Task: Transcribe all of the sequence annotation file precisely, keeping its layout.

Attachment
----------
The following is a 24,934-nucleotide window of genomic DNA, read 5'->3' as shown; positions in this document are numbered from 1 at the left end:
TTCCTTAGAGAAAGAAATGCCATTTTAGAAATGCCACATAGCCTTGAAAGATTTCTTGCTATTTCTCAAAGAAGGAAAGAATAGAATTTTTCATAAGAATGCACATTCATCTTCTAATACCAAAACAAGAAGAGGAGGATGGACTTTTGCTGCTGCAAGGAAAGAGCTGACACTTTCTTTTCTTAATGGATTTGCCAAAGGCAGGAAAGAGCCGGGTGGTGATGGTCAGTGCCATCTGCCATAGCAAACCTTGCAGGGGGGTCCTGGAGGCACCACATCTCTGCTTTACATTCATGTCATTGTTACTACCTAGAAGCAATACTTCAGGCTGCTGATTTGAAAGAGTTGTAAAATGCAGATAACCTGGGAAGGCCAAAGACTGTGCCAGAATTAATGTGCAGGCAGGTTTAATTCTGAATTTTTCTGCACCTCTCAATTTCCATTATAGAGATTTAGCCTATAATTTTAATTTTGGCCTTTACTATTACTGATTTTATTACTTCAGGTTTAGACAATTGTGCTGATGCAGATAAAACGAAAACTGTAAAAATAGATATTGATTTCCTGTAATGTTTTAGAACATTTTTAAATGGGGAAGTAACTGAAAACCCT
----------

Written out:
The following is a 24,934-nucleotide window of genomic DNA, read 5'->3' as shown; positions in this document are numbered from 1 at the left end:
TTCCTTAGAGAAAGAAATGCCATTTTAGAAATGCCACATAGCCTTGAAAGATTTCTTGCTATTTCTCAAAGAAGGAAAGAATAGAATTTTTCATAAGAATGCACATTCATCTTCTAATACCAAAACAAGAAGAGGAGGATGGACTTTTGCTGCTGCAAGGAAAGAGCTGACACTTTCTTTTCTTAATGGATTTGCCAAAGGCAGGAAAGAGCCGGGTGGTGATGGTCAGTGCCATCTGCCATAGCAAACCTTGCAGGGGGGTCCTGGAGGCACCACATCTCTGCTTTACATTCATGTCATTGTTACTACCTAGAAGCAATACTTCAGGCTGCTGATTTGAAAGAGTTGTAAAATGCAGATAACCTGGGAAGGCCAAAGACTGTGCCAGAATTAATGTGCAGGCAGGTTTAATTCTGAATTTTTCTGCACCTCTCAATTTCCATTATAGAGATTTAGCCTATAATTTTAATTTTGGCCTTTACTATTACTGATTTTATTACTTCAGGTTTAGACAATTGTGCTGATGCAGATAAAACGAAAACTGTAAAAATAGATATTGATTTCCTGTAATGTTTTAGAACATTTTTAAATGGGGAAGTAACTGAAAACCCT